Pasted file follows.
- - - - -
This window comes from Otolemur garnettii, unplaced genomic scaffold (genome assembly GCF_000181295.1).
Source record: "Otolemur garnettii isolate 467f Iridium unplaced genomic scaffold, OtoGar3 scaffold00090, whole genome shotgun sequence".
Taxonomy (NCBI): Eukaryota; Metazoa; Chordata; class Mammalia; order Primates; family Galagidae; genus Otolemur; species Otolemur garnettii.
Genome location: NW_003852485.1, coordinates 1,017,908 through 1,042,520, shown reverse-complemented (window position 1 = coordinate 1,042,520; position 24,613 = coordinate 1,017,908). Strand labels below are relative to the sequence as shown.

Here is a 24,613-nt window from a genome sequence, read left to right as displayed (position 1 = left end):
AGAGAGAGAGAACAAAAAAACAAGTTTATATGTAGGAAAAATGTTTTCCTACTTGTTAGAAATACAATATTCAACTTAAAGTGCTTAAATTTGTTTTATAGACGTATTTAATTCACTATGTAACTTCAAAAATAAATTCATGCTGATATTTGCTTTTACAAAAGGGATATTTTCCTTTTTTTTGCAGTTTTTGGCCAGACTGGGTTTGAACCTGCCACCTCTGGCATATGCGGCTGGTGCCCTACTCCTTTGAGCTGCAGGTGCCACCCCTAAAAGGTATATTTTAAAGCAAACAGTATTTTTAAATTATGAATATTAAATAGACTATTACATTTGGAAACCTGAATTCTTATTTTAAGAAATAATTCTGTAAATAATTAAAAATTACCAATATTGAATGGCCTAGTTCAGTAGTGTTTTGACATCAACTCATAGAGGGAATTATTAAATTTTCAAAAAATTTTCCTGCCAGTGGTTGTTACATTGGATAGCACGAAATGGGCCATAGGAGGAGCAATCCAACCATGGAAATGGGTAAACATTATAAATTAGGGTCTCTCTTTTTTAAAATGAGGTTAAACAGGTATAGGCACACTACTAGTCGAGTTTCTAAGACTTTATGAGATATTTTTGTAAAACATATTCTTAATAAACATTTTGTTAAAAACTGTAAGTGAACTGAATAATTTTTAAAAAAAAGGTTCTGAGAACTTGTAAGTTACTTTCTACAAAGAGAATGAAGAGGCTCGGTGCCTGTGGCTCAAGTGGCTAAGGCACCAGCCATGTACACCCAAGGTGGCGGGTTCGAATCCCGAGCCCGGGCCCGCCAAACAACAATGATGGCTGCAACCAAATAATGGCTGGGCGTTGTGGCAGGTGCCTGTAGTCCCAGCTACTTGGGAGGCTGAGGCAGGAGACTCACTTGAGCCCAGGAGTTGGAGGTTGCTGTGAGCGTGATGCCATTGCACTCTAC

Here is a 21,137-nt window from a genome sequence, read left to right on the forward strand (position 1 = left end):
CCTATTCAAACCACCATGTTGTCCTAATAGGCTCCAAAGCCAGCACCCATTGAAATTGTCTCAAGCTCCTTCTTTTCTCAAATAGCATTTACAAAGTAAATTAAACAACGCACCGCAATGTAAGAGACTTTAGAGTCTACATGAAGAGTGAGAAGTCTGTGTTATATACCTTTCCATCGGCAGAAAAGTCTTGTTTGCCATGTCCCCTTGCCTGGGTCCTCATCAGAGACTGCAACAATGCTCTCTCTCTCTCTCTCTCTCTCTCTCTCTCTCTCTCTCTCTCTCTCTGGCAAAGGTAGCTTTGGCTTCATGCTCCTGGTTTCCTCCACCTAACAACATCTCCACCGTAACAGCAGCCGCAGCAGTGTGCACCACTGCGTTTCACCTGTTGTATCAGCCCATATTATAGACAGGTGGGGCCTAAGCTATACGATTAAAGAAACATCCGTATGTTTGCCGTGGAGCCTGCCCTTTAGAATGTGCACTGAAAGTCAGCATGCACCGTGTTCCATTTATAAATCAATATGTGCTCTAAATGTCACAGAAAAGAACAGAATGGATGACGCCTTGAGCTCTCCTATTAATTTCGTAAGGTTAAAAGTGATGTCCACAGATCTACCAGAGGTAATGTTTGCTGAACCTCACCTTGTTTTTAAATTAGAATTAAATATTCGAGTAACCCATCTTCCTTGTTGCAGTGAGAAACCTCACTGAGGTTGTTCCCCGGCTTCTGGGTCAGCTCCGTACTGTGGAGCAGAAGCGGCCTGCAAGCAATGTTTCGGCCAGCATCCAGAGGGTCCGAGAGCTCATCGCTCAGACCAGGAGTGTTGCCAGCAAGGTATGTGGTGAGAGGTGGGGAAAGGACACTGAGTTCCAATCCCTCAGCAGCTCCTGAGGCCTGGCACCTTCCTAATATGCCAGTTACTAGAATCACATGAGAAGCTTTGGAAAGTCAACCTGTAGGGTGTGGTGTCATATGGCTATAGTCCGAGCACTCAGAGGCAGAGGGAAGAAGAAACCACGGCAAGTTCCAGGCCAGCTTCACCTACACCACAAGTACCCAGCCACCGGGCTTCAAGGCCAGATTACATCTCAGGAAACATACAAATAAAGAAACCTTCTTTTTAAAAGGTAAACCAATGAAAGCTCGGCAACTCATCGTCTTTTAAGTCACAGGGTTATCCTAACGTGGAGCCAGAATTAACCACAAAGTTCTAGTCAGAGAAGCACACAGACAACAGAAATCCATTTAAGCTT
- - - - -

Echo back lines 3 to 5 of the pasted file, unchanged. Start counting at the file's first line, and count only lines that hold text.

Taxonomy (NCBI): Eukaryota; Metazoa; Chordata; class Mammalia; order Primates; family Galagidae; genus Otolemur; species Otolemur garnettii.
Genome location: NW_003852485.1, coordinates 1,017,908 through 1,042,520, shown reverse-complemented (window position 1 = coordinate 1,042,520; position 24,613 = coordinate 1,017,908). Strand labels below are relative to the sequence as shown.

Here is a 24,613-nt window from a genome sequence, read left to right as displayed (position 1 = left end):